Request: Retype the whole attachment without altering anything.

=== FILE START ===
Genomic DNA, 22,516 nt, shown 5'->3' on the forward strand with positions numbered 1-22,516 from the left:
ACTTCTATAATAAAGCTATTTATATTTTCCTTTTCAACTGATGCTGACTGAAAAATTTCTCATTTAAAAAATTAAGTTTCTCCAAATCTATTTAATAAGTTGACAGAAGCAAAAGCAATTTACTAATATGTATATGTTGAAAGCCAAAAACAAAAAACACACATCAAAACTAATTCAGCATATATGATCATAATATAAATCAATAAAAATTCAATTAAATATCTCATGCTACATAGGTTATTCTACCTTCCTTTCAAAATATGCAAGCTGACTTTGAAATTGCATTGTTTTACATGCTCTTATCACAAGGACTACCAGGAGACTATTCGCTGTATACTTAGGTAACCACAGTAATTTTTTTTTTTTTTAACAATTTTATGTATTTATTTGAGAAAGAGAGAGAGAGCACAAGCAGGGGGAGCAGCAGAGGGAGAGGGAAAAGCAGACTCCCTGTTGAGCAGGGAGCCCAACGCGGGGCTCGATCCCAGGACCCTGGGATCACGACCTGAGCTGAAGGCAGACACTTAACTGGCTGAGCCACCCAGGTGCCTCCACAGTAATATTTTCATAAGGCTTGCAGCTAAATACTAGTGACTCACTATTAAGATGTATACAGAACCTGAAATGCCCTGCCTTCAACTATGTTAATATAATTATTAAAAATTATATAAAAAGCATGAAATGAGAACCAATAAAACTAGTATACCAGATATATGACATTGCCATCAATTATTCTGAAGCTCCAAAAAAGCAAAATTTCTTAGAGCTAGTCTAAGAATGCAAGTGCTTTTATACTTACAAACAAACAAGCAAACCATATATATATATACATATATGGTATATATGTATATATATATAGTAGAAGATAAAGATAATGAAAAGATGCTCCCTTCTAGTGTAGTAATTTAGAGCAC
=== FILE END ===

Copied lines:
Genomic DNA, 22,516 nt, shown 5'->3' on the forward strand with positions numbered 1-22,516 from the left:
ACTTCTATAATAAAGCTATTTATATTTTCCTTTTCAACTGATGCTGACTGAAAAATTTCTCATTTAAAAAATTAAGTTTCTCCAAATCTATTTAATAAGTTGACAGAAGCAAAAGCAATTTACTAATATGTATATGTTGAAAGCCAAAAACAAAAAACACACATCAAAACTAATTCAGCATATATGATCATAATATAAATCAATAAAAATTCAATTAAATATCTCATGCTACATAGGTTATTCTACCTTCCTTTCAAAATATGCAAGCTGACTTTGAAATTGCATTGTTTTACATGCTCTTATCACAAGGACTACCAGGAGACTATTCGCTGTATACTTAGGTAACCACAGTAATTTTTTTTTTTTTTAACAATTTTATGTATTTATTTGAGAAAGAGAGAGAGAGCACAAGCAGGGGGAGCAGCAGAGGGAGAGGGAAAAGCAGACTCCCTGTTGAGCAGGGAGCCCAACGCGGGGCTCGATCCCAGGACCCTGGGATCACGACCTGAGCTGAAGGCAGACACTTAACTGGCTGAGCCACCCAGGTGCCTCCACAGTAATATTTTCATAAGGCTTGCAGCTAAATACTAGTGACTCACTATTAAGATGTATACAGAACCTGAAATGCCCTGCCTTCAACTATGTTAATATAATTATTAAAAATTATATAAAAAGCATGAAATGAGAACCAATAAAACTAGTATACCAGATATATGACATTGCCATCAATTATTCTGAAGCTCCAAAAAAGCAAAATTTCTTAGAGCTAGTCTAAGAATGCAAGTGCTTTTATACTTACAAACAAACAAGCAAACCATATATATATATACATATATGGTATATATGTATATATATATAGTAGAAGATAAAGATAATGAAAAGATGCTCCCTTCTAGTGTAGTAATTTAGAGCAC